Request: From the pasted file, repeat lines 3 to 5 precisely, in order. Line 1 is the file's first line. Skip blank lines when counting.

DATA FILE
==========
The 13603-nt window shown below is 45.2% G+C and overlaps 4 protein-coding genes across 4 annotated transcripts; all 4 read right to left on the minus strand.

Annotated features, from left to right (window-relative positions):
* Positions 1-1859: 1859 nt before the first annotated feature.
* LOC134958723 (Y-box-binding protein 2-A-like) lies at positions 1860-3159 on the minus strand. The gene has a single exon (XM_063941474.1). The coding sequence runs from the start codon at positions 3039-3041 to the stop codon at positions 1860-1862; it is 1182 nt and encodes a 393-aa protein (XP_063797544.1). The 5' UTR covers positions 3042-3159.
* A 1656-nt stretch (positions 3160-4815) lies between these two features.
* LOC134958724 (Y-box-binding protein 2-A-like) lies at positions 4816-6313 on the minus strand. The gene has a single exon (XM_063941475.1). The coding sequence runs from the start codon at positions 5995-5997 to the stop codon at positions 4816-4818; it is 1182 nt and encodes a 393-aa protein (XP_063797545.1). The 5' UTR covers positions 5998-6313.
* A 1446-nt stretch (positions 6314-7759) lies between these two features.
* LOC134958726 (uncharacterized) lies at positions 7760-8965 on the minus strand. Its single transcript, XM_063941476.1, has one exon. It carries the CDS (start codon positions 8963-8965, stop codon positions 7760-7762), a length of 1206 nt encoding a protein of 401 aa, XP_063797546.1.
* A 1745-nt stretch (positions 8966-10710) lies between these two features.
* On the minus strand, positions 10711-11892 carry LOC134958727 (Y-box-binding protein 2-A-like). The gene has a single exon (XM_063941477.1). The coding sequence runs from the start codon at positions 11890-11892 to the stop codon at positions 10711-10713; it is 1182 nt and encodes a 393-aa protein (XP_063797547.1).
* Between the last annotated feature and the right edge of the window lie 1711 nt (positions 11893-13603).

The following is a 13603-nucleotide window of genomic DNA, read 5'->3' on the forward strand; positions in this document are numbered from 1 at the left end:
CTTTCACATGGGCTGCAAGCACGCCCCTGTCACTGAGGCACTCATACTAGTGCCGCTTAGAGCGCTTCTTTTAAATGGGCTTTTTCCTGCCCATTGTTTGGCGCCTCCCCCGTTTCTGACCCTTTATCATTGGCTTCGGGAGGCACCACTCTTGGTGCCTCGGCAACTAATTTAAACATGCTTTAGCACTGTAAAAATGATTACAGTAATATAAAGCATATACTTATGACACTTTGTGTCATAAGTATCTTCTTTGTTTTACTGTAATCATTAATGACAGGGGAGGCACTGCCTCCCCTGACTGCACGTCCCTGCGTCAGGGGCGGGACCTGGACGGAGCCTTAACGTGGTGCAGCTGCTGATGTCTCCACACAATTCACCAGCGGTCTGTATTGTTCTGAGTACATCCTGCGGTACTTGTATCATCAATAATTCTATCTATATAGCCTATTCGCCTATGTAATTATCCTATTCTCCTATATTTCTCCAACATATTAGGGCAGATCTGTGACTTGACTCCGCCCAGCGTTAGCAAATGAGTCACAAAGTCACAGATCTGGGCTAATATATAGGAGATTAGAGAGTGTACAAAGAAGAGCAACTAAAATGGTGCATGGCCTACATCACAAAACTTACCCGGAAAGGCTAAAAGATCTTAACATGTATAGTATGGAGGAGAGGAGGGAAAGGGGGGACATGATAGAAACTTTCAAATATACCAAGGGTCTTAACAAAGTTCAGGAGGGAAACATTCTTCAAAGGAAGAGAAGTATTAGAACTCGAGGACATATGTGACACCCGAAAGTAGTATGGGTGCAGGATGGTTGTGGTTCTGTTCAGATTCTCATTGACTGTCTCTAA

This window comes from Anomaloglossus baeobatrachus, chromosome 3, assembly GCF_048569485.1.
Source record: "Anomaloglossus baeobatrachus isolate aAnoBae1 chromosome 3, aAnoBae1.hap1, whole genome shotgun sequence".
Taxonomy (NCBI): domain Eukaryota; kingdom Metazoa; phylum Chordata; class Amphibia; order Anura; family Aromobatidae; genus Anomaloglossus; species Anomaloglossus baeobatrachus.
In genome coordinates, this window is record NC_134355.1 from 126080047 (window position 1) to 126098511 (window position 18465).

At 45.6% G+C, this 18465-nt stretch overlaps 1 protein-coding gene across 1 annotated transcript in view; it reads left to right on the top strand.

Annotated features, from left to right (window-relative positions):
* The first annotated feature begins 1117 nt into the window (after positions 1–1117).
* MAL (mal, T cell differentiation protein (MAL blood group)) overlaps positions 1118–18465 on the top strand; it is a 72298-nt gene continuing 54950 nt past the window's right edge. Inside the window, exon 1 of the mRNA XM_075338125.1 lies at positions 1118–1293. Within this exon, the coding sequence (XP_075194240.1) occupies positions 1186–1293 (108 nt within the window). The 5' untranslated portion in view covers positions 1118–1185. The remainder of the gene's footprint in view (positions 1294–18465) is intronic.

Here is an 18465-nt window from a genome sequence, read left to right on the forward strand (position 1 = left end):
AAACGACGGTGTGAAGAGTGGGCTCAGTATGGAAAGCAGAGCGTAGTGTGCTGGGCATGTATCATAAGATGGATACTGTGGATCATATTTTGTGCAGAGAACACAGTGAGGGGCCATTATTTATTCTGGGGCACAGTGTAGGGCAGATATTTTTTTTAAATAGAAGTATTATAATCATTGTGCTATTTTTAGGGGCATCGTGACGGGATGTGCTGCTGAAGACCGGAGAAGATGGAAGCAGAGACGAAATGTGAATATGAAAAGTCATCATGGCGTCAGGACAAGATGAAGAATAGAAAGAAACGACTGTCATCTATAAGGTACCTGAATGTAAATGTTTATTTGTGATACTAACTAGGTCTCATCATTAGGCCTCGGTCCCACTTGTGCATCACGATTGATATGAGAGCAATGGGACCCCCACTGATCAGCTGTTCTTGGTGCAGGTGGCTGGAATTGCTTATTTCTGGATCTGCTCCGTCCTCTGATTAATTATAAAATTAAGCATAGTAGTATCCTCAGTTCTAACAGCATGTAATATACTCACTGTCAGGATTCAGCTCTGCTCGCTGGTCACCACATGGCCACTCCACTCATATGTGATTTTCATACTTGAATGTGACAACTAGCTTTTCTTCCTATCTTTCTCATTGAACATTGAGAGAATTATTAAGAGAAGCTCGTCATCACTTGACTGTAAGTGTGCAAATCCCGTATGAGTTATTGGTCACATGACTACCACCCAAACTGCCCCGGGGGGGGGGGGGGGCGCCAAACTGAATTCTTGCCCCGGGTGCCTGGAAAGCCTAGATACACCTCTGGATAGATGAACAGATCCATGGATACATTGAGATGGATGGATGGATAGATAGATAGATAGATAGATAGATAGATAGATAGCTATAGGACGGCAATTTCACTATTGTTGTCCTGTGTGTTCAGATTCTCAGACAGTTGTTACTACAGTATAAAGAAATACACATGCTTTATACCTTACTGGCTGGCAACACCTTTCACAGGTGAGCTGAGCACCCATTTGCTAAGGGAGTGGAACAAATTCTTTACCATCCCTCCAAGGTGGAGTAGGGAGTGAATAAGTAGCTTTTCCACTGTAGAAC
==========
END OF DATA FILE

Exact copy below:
* Positions 1-1859: 1859 nt before the first annotated feature.
* LOC134958723 (Y-box-binding protein 2-A-like) lies at positions 1860-3159 on the minus strand. The gene has a single exon (XM_063941474.1). The coding sequence runs from the start codon at positions 3039-3041 to the stop codon at positions 1860-1862; it is 1182 nt and encodes a 393-aa protein (XP_063797544.1). The 5' UTR covers positions 3042-3159.
* A 1656-nt stretch (positions 3160-4815) lies between these two features.